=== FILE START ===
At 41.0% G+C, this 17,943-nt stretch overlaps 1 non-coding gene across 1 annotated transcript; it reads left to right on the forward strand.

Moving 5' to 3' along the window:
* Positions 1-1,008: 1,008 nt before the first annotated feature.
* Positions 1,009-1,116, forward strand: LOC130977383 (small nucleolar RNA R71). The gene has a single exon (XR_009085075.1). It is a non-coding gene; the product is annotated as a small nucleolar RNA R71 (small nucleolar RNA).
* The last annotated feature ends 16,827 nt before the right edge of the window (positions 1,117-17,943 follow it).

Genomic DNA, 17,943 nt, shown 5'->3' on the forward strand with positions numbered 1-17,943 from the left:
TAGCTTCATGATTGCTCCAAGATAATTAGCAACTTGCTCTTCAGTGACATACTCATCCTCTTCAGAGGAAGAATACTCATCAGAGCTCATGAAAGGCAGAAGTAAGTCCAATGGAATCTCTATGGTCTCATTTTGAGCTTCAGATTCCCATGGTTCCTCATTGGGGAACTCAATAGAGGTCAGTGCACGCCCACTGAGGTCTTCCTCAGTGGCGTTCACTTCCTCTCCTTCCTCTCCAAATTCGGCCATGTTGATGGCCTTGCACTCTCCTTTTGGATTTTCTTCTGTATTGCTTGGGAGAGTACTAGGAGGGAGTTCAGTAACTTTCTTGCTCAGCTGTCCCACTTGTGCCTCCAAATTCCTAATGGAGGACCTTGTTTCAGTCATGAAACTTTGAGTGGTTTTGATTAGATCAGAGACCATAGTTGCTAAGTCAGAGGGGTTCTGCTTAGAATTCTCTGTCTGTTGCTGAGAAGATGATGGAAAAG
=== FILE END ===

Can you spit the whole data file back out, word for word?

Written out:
At 41.0% G+C, this 17,943-nt stretch overlaps 1 non-coding gene across 1 annotated transcript; it reads left to right on the forward strand.

Moving 5' to 3' along the window:
* Positions 1-1,008: 1,008 nt before the first annotated feature.
* Positions 1,009-1,116, forward strand: LOC130977383 (small nucleolar RNA R71). The gene has a single exon (XR_009085075.1). It is a non-coding gene; the product is annotated as a small nucleolar RNA R71 (small nucleolar RNA).
* The last annotated feature ends 16,827 nt before the right edge of the window (positions 1,117-17,943 follow it).

Genomic DNA, 17,943 nt, shown 5'->3' on the forward strand with positions numbered 1-17,943 from the left:
TAGCTTCATGATTGCTCCAAGATAATTAGCAACTTGCTCTTCAGTGACATACTCATCCTCTTCAGAGGAAGAATACTCATCAGAGCTCATGAAAGGCAGAAGTAAGTCCAATGGAATCTCTATGGTCTCATTTTGAGCTTCAGATTCCCATGGTTCCTCATTGGGGAACTCAATAGAGGTCAGTGCACGCCCACTGAGGTCTTCCTCAGTGGCGTTCACTTCCTCTCCTTCCTCTCCAAATTCGGCCATGTTGATGGCCTTGCACTCTCCTTTTGGATTTTCTTCTGTATTGCTTGGGAGAGTACTAGGAGGGAGTTCAGTAACTTTCTTGCTCAGCTGTCCCACTTGTGCCTCCAAATTCCTAATGGAGGACCTTGTTTCAGTCATGAAACTTTGAGTGGTTTTGATTAGATCAGAGACCATAGTTGCTAAGTCAGAGGGGTTCTGCTTAGAATTCTCTGTCTGTTGCTGAGAAGATGATGGAAAAG